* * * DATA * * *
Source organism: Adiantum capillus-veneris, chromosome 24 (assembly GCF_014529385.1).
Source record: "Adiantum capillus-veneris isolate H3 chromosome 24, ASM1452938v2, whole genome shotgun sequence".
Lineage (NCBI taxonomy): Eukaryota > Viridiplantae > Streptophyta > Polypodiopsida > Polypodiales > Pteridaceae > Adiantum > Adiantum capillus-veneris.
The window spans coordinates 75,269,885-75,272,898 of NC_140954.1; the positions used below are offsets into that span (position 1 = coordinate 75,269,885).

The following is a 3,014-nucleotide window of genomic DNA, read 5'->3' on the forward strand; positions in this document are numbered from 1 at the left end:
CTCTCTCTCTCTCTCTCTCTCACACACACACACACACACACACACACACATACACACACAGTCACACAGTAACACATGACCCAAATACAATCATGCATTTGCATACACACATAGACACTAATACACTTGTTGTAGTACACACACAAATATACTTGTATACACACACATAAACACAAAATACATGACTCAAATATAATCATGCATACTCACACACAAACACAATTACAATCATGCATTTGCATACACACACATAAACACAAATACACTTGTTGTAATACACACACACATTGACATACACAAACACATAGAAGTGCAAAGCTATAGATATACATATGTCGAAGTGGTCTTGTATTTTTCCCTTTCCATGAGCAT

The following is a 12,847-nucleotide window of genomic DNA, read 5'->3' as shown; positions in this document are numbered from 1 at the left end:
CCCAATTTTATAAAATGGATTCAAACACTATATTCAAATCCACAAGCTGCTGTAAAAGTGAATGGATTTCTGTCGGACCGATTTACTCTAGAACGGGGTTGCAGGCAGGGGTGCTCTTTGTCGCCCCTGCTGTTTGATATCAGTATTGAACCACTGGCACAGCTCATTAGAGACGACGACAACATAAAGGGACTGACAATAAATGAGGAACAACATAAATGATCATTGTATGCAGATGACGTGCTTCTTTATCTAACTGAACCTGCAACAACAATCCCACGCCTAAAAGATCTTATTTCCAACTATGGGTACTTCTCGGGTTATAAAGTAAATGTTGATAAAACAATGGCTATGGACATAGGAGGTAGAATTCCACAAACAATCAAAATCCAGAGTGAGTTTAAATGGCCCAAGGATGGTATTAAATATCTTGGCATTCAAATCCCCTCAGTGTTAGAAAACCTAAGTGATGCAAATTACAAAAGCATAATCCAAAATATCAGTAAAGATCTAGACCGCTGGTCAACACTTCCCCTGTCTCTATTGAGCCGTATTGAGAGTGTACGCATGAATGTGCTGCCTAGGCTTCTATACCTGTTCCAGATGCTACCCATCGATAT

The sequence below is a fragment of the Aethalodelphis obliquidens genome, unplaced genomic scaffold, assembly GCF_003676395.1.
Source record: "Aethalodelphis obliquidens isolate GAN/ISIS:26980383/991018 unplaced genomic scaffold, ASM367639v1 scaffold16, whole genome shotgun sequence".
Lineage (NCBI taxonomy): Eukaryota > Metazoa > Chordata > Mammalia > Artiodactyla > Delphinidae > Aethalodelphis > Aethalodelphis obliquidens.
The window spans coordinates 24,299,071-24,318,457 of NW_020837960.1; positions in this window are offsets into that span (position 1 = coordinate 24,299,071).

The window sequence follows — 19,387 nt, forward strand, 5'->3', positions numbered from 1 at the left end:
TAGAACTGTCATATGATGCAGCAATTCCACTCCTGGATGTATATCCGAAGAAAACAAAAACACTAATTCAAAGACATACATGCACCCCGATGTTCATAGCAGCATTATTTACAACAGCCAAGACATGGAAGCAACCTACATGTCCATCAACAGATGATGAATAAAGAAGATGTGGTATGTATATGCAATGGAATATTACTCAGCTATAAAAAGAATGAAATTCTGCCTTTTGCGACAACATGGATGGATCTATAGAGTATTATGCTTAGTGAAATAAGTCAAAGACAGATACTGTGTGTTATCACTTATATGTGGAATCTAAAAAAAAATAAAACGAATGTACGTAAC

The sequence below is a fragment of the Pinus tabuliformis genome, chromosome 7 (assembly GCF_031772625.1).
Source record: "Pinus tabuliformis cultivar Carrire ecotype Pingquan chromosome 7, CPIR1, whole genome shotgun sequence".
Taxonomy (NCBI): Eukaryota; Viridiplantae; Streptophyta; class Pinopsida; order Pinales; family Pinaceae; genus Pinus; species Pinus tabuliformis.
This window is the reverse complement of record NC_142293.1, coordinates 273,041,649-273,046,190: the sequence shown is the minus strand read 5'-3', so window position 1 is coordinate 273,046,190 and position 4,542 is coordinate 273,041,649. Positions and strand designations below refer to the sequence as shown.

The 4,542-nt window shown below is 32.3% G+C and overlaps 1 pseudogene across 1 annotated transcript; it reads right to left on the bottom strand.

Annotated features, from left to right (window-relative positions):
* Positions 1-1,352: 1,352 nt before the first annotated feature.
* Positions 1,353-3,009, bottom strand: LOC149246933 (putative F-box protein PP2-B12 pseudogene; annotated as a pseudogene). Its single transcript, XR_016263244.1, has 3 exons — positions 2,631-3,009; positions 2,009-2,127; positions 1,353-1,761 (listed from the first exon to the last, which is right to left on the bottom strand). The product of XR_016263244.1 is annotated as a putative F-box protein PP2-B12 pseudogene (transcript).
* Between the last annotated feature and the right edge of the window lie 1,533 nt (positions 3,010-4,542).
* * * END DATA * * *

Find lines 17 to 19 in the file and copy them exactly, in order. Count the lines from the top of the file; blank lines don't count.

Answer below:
Taxonomy (NCBI): Eukaryota; Viridiplantae; Streptophyta; class Pinopsida; order Pinales; family Pinaceae; genus Pinus; species Pinus tabuliformis.
This window is the reverse complement of record NC_142293.1, coordinates 273,041,649-273,046,190: the sequence shown is the minus strand read 5'-3', so window position 1 is coordinate 273,046,190 and position 4,542 is coordinate 273,041,649. Positions and strand designations below refer to the sequence as shown.

The 4,542-nt window shown below is 32.3% G+C and overlaps 1 pseudogene across 1 annotated transcript; it reads right to left on the bottom strand.